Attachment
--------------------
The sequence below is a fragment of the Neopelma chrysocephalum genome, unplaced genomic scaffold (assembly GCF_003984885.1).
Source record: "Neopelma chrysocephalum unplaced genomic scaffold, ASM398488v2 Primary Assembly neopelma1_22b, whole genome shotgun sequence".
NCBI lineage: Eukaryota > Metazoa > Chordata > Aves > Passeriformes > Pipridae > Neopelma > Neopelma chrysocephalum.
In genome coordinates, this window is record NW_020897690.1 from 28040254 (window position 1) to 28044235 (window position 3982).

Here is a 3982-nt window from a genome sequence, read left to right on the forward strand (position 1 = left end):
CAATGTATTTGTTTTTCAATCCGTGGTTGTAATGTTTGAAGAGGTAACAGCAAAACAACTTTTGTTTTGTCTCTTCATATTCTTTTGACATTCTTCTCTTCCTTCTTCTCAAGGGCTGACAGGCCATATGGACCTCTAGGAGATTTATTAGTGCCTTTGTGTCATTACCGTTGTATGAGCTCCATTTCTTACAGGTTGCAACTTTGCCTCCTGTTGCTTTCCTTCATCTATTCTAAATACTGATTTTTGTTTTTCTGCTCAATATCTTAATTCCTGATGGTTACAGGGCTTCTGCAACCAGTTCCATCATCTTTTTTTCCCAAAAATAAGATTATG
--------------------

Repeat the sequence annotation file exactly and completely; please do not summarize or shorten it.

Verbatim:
The sequence below is a fragment of the Neopelma chrysocephalum genome, unplaced genomic scaffold (assembly GCF_003984885.1).
Source record: "Neopelma chrysocephalum unplaced genomic scaffold, ASM398488v2 Primary Assembly neopelma1_22b, whole genome shotgun sequence".
NCBI lineage: Eukaryota > Metazoa > Chordata > Aves > Passeriformes > Pipridae > Neopelma > Neopelma chrysocephalum.
In genome coordinates, this window is record NW_020897690.1 from 28040254 (window position 1) to 28044235 (window position 3982).

Here is a 3982-nt window from a genome sequence, read left to right on the forward strand (position 1 = left end):
CAATGTATTTGTTTTTCAATCCGTGGTTGTAATGTTTGAAGAGGTAACAGCAAAACAACTTTTGTTTTGTCTCTTCATATTCTTTTGACATTCTTCTCTTCCTTCTTCTCAAGGGCTGACAGGCCATATGGACCTCTAGGAGATTTATTAGTGCCTTTGTGTCATTACCGTTGTATGAGCTCCATTTCTTACAGGTTGCAACTTTGCCTCCTGTTGCTTTCCTTCATCTATTCTAAATACTGATTTTTGTTTTTCTGCTCAATATCTTAATTCCTGATGGTTACAGGGCTTCTGCAACCAGTTCCATCATCTTTTTTTCCCAAAAATAAGATTATG